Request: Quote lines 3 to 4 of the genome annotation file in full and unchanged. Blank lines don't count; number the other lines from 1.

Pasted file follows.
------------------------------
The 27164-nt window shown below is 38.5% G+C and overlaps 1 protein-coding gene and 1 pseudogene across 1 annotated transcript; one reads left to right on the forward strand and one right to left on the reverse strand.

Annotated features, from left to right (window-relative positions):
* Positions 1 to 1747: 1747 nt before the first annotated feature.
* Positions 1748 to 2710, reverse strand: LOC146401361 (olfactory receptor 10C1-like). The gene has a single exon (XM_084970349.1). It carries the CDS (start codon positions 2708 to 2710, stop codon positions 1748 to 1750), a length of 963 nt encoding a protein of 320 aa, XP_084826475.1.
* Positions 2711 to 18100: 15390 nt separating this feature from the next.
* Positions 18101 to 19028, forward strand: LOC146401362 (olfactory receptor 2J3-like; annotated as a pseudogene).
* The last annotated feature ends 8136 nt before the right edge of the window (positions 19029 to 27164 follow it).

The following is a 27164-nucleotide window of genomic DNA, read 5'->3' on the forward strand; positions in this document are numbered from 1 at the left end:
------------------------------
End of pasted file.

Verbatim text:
* Positions 1 to 1747: 1747 nt before the first annotated feature.
* Positions 1748 to 2710, reverse strand: LOC146401361 (olfactory receptor 10C1-like). The gene has a single exon (XM_084970349.1). It carries the CDS (start codon positions 2708 to 2710, stop codon positions 1748 to 1750), a length of 963 nt encoding a protein of 320 aa, XP_084826475.1.